Disbarred attorney David J. Stern, trapped in a rearguard action from his cratered foreclosure law firm in Plantation, is preparing to mitigate the legal costs of a homeowner class action award entered against him.

Louis M. Silber of Silber & Davis in West Palm Beach began financial discovery in a pleading filed last week against Stern individually. The opposing parties are preparing for an April 2 evidentiary hearing before Palm Beach Circuit Judge Lucy Chernow Brown on attorney fees and costs.

Silber represented Rory Hewitt, lead plaintiff in a class action of 1,107 homeowners who were wrongfully charged or overcharged fees on mortgages handled by the defunct Law Offices of David J. Stern in Plantation.

Silber filed the class action in 2009, and it was certified in 2011. Stern appealed class certification, but it was affirmed by the Fourth District Court of Appeal last year. On Jan. 24, Brown entered final judgment for $831,110 plus post-judgment interest at 4.75 percent.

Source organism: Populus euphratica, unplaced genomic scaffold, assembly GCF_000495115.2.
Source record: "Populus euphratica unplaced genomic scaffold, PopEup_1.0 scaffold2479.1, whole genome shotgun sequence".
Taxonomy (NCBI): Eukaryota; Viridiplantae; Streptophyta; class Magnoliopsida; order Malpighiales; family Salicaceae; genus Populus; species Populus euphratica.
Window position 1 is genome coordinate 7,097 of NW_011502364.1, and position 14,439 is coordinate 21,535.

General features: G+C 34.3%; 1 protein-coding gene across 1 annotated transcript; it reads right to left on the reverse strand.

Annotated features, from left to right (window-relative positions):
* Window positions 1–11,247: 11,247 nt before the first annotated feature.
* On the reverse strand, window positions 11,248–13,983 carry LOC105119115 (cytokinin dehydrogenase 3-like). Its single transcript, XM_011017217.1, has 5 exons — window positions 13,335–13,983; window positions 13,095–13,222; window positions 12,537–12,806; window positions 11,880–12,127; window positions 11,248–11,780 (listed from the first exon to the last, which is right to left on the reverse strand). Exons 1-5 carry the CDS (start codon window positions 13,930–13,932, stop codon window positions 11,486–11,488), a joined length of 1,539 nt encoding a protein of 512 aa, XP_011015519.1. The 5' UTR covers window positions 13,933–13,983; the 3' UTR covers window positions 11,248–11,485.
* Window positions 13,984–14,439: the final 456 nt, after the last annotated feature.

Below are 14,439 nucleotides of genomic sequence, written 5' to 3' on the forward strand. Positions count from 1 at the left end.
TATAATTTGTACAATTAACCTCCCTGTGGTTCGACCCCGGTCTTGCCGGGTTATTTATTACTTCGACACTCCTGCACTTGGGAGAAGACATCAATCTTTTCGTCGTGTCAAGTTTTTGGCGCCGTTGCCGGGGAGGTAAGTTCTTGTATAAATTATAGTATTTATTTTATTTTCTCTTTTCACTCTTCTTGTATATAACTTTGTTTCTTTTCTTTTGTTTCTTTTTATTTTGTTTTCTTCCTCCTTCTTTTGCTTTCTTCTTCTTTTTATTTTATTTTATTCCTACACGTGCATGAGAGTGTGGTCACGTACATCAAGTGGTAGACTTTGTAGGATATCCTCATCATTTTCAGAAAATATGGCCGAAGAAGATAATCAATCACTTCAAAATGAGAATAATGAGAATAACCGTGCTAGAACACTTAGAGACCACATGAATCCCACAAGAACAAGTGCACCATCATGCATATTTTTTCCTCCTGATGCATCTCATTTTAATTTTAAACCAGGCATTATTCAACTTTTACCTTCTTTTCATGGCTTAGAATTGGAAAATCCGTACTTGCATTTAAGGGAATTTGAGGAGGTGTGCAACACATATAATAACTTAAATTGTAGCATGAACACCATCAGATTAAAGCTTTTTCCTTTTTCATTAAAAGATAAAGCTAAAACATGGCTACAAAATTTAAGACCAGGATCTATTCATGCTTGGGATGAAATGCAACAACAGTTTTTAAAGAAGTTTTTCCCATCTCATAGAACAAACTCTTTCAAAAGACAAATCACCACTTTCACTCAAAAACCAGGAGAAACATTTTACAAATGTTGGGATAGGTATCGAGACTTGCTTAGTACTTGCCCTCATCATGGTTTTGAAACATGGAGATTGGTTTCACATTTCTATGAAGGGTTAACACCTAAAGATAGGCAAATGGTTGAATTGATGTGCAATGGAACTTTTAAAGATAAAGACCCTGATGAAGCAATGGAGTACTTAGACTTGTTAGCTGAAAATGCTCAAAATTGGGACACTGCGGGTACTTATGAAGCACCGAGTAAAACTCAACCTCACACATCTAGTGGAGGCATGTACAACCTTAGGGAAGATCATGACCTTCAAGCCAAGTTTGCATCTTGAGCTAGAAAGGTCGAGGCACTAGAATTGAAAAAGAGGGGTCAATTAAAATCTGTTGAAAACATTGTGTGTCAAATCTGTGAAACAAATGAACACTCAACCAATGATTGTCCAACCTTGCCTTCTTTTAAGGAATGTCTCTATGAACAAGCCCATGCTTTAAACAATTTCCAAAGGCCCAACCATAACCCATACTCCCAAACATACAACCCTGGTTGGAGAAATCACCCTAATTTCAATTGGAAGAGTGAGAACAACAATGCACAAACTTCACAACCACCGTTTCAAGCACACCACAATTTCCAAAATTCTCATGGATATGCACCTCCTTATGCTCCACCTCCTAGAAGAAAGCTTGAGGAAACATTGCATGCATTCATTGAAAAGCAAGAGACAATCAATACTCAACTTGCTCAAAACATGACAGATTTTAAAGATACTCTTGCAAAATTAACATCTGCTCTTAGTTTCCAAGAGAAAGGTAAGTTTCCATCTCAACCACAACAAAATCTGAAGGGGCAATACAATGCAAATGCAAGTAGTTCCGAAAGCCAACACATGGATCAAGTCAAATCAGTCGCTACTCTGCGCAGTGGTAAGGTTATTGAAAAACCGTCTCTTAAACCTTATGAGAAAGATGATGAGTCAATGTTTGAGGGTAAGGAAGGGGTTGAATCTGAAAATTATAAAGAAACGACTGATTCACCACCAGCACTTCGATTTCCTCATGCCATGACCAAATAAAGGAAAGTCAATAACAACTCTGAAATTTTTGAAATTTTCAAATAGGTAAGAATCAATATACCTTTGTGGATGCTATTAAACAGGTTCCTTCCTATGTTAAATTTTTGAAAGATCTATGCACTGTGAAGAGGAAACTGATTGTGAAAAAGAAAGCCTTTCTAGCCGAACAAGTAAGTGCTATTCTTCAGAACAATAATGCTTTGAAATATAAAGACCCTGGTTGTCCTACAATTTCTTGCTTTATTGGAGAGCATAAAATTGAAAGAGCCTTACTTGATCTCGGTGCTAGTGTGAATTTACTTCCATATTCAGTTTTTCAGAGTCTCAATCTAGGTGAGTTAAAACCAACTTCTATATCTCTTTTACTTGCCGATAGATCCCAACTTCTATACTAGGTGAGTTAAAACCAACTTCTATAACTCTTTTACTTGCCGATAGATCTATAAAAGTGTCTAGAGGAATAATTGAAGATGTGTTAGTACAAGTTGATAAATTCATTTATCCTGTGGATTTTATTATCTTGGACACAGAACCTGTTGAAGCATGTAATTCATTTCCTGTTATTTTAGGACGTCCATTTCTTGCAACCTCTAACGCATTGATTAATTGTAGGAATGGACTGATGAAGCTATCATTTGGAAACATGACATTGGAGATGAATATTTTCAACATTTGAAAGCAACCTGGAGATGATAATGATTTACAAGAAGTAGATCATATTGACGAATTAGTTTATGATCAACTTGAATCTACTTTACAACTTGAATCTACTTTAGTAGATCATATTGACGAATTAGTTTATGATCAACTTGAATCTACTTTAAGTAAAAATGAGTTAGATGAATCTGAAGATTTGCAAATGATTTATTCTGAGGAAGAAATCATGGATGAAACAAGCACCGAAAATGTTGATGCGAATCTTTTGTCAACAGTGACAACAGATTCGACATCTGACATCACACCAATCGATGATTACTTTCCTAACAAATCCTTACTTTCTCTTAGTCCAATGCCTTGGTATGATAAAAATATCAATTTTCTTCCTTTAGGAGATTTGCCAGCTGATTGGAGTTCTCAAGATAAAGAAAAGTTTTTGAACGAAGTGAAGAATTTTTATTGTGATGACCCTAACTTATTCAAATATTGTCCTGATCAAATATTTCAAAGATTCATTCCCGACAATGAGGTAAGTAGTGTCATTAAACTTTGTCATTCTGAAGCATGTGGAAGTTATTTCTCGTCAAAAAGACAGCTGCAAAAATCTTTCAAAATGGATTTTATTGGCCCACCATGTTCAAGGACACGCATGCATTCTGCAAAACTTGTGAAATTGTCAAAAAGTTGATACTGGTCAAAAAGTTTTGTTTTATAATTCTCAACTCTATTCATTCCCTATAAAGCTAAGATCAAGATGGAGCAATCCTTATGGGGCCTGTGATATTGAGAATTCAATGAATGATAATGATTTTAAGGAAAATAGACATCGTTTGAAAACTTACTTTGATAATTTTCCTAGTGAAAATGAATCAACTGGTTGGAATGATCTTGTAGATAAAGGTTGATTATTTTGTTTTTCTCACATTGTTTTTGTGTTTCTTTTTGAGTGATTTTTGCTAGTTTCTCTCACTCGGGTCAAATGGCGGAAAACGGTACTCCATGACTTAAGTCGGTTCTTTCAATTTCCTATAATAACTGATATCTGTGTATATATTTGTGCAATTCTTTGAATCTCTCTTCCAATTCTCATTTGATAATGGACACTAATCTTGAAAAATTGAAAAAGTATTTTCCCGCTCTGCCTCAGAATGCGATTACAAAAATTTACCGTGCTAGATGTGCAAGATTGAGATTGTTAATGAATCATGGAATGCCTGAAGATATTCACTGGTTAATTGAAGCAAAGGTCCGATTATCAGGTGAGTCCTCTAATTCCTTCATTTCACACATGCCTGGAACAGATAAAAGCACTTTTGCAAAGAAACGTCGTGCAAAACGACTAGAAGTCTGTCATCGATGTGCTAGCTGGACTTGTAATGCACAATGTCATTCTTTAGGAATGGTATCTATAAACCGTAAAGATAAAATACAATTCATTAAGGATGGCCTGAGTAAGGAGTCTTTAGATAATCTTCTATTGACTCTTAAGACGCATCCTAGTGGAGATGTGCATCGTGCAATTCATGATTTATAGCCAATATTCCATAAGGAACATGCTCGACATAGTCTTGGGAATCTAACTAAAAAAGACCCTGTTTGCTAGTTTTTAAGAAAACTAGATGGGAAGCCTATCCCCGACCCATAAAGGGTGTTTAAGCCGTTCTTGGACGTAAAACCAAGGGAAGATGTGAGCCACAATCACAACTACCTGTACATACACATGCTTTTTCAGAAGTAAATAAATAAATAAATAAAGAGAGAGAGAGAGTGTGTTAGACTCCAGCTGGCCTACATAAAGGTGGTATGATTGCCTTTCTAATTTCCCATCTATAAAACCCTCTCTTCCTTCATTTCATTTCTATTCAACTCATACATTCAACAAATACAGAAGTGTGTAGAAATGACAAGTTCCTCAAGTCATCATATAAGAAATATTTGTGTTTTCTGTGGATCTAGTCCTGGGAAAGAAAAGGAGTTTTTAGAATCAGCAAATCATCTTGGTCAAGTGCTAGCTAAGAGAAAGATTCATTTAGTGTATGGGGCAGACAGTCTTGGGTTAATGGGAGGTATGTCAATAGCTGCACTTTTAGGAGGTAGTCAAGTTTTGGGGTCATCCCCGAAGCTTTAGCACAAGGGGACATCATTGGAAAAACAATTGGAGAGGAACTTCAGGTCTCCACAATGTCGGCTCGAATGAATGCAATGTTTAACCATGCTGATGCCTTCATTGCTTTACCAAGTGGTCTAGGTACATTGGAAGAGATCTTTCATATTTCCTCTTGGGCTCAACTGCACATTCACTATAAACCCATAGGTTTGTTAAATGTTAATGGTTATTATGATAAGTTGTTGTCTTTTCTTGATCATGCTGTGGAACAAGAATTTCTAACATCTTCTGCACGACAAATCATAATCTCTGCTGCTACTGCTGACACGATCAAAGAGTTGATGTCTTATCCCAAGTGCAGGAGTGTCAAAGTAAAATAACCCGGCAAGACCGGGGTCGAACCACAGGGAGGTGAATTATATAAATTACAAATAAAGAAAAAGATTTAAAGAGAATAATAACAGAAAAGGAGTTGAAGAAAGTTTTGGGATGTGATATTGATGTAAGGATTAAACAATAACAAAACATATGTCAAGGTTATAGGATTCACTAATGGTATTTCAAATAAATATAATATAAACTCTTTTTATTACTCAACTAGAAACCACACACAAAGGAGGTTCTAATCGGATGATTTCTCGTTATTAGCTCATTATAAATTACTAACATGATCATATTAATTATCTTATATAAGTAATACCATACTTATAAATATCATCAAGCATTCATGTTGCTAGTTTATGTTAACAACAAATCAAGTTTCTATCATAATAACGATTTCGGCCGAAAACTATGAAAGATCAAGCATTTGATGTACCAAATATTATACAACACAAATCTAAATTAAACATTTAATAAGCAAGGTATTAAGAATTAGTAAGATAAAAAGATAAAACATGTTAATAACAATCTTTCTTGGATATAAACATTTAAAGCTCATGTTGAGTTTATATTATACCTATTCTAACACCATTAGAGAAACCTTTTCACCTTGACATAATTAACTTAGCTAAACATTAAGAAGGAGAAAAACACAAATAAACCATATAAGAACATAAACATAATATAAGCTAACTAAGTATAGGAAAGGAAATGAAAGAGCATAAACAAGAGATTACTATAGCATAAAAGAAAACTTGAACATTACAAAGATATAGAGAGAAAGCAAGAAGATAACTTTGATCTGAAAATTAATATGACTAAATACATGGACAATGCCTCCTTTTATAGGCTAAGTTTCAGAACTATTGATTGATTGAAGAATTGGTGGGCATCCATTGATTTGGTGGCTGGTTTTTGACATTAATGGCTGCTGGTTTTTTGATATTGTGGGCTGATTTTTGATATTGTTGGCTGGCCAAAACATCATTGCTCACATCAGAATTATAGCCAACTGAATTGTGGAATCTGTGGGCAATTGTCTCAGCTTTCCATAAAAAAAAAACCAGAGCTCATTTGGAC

The class consisted of all Floridians with mortgages from Countrywide Home Loans Inc. to whom Stern and his law firm sent reinstatement letters after Oct. 22, 2005. The disputed fees included service of process, title searches that were never performed and unreasonable charges for title work. Stern’s firm also charged attorney fees on a flat-fee basis “without support of justification that those charges were incurred,” Brown stated in the judgment.

The fees were found to be violations of the Florida Consumer Protection Practices Act and the Florida Deceptive and Unfair Trade Practices Act.

Hewitt’s case was one of two class actions brought against Stern. He settled an employee class action in 2012.

Stern was once the largest foreclosure law firm in Florida, representing the nation’s largest mortgage lenders and servicers. His law firm and related back-office operation crumbled in the months after the state attorney general’s launched an investigation for alleged robo-signing practices.

Stern was disbarred Jan. 7 by the Florida Supreme Court.